United States
Department of Agriculture

Forest Service

Northeastern Area


Hemlock Borer

The hemlock borer, Melanophila fulvoguttata (Harris), is a pest of eastern hemlock, Tsuga canadensis (L.) Carr., throughout its natural range.  Although normally considered a secondary pest and seldom abundant, the borer can develop to outbreak conditions following wind-throw, drought, excessive stand openings, or attacks by other primary pests such as the hemlock woolly adelgid (Adelges tsugae) or hemlock loopers (Lambdina spp.).

Hosts:  Although its principal host is eastern hemlock, the hemlock borer also attacks Carolina hemlock (Tsuga caroliniana), a southern Appalachian species of hemlock, eastern white pine (Pinus strobus), tamarack (Larix laricina), balsam fir (Abies balsamea), red spruce (Picea rubens), white spruce (P. glauca), and black spruce (P. mariana).

Photo 1. Hemlock borer adult.  

Description:  The adult (Photo 1) is a black, somewhat flattened beetle with a metallic sheen and about 10 mm long.  Its width at the base of the wing cover is about 3 mm.  Each wing cover usually has three yellowish spots, though specimens vary, and some may have one to four spots.

In the larva (Photo 2), as with most flatheaded borers, the second thoracic segment is wider than the head and body segments.  The mature larva is translucent white and about 2.5 cm long.  The pupa is often white in the early stages, but gradually turns black - the color of the adult.  The egg is white and slightly oval and about 0.8 mm long.

  Photo 2. Hemlock borer larva.

Life History:  Adult beetles are active primarily from May through August, but localized weather and microclimatic conditions can affect beetle activity.  In warmer, more open stands, peak emergence is in June; while in cooler, dense stands, peak emergence is in July or early August.  Adult beetles may live as long as 2 weeks.  Females lay groups of eggs in bark crevices of weakened, dead or dying trees, or logs in which the cambium is still moist.  Eggs usually hatch within a week.

Development from egg to adult may take 1 to 2 years.  A mature larva needs exposure to winter temperatures before pupating.  From eggs laid in June, larvae mature in late summer, overwinter in a pre-pupal chamber in the outer bark, and pupate the following spring.  From eggs laid during July or August, immature larvae overwinter in the inner bark, mature in the second summer, spend the second winter in the outer bark, and pupate the following spring.

Evidence of Attack:  Small oval holes in the bark, about 3 mm in diameter, indicate that development is complete and beetles have emerged.  Larval galleries (Photo 3) can be found on the surface of the sapwood by removing the bark.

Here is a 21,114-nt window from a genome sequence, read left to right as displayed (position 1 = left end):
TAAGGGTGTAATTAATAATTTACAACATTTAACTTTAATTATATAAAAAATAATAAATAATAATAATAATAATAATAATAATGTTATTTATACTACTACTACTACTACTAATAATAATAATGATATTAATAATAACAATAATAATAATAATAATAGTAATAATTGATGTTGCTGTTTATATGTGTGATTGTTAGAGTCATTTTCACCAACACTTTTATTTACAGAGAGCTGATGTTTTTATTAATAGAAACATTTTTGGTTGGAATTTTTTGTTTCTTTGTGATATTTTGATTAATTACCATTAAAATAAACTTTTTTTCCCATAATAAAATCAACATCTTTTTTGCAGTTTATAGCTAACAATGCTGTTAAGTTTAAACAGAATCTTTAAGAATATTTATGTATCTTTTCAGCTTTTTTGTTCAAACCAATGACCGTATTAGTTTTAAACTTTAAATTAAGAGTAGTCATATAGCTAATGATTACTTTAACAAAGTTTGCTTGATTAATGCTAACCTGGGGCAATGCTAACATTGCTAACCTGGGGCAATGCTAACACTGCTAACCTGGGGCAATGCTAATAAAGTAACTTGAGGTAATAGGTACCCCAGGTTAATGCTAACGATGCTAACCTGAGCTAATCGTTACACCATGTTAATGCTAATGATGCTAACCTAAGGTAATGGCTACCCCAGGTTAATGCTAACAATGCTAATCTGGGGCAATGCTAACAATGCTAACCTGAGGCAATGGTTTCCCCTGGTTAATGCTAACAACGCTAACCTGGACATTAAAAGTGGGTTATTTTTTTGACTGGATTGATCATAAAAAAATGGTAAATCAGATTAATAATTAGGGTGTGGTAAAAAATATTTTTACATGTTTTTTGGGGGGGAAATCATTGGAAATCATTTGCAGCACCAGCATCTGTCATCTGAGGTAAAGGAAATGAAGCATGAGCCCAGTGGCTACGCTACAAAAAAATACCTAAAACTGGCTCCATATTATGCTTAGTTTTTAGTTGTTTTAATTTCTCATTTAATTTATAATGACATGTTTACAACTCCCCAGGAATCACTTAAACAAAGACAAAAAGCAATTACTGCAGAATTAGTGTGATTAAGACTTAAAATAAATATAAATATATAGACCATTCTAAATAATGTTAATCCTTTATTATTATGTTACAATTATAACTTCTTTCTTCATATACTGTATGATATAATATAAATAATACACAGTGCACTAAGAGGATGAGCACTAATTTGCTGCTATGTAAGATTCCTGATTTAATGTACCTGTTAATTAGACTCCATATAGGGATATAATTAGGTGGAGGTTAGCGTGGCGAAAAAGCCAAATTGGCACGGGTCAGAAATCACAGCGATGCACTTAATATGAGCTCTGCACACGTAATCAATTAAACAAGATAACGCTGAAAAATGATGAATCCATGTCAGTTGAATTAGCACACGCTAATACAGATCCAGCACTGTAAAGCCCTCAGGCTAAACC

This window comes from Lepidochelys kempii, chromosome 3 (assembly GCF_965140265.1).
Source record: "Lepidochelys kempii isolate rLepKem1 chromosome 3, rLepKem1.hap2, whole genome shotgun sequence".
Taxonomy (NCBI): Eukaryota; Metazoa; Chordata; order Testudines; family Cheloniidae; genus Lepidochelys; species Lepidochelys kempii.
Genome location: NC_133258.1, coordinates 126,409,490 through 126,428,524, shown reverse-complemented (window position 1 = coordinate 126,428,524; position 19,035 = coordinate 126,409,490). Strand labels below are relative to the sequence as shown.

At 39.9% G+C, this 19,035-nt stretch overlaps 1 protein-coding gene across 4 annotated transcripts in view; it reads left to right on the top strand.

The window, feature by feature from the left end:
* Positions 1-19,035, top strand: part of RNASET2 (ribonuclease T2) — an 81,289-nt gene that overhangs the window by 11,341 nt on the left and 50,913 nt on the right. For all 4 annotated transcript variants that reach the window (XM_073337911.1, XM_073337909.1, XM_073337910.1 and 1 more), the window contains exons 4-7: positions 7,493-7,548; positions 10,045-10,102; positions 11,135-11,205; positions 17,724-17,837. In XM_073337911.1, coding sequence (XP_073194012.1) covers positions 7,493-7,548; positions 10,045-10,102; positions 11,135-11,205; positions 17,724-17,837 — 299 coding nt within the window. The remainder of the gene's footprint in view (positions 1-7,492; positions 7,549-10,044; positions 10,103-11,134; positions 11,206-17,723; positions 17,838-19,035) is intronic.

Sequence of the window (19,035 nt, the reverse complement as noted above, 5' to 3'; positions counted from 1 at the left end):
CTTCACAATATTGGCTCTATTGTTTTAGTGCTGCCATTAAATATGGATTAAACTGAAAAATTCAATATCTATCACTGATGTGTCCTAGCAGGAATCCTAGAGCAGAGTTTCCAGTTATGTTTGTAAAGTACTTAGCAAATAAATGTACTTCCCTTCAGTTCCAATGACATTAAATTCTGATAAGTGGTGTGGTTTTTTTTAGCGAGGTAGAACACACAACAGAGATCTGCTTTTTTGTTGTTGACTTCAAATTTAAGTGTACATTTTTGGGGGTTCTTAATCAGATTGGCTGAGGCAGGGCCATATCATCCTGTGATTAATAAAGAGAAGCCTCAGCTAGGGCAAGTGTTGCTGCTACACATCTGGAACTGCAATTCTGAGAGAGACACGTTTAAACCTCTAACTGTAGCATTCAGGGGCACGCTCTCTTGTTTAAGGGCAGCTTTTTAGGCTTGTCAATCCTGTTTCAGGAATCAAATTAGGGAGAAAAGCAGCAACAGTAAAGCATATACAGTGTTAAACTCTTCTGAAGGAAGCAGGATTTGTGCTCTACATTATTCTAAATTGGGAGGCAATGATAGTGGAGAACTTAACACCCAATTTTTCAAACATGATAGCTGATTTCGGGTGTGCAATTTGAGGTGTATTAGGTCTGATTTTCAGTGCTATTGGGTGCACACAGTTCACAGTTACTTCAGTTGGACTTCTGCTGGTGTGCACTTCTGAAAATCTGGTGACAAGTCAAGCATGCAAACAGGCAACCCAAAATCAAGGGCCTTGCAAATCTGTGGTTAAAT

When borer populations are heavy, the outer bark is frequently chipped away by woodpeckers searching for larvae (Photo 4), leaving the reddish surface of the inner bark exposed (Photo 5).  Piles of bark chips are often found around the base of trees (Photo 6).

Photo 3. Galleries formed by hemlock borer larvae.

Photo 4. Initial sign of
woodpeckers searching for larvae.

Photo 5. Exposed reddish inner-bark as a result of frequent chipping of outer-bark by woodpeckers.

  Hemlock borer outbreaks normally occur after other stresses have weakened the trees.  Maintaining healthy trees is the best means of minimizing hemlock borer infestations.  For example, hemlocks have shallow roots and are susceptible to droughty conditions, so ornamental trees should be watered in dry years.  Also, damage from pests like hemlock woolly adelgid, scale insects, and loopers should be controlled to maintain healthy, vigorously growing trees.  In forests, declining hemlocks should be salvaged to prevent buildup of borer populations.  When removal of dead and dying trees is not possible, felling and removal of the bark to speed drying will reduce successful attacks by eliminating the host conditions necessary for larval development.

Photo 6. Bark chips at base of tree. Photo 7. Multiple hemlock trees attacked by hemlock borer resulting in heavy woodpecker activity.



Photo Credits:  Ron Kelley, Vermont Dept. of Forests, Parks and Recreation            Rich Evans, USDI National Park Service
Forest Service Shield. For additional
information, contact:
USDA Forest Service
180 Canfield Street
Morgantown, WV 26505
Phone (304) 285-1546
USDA Forest Service
P.O. Box 640
Durham, NH 03824
Phone (603) 868-5719
August 2000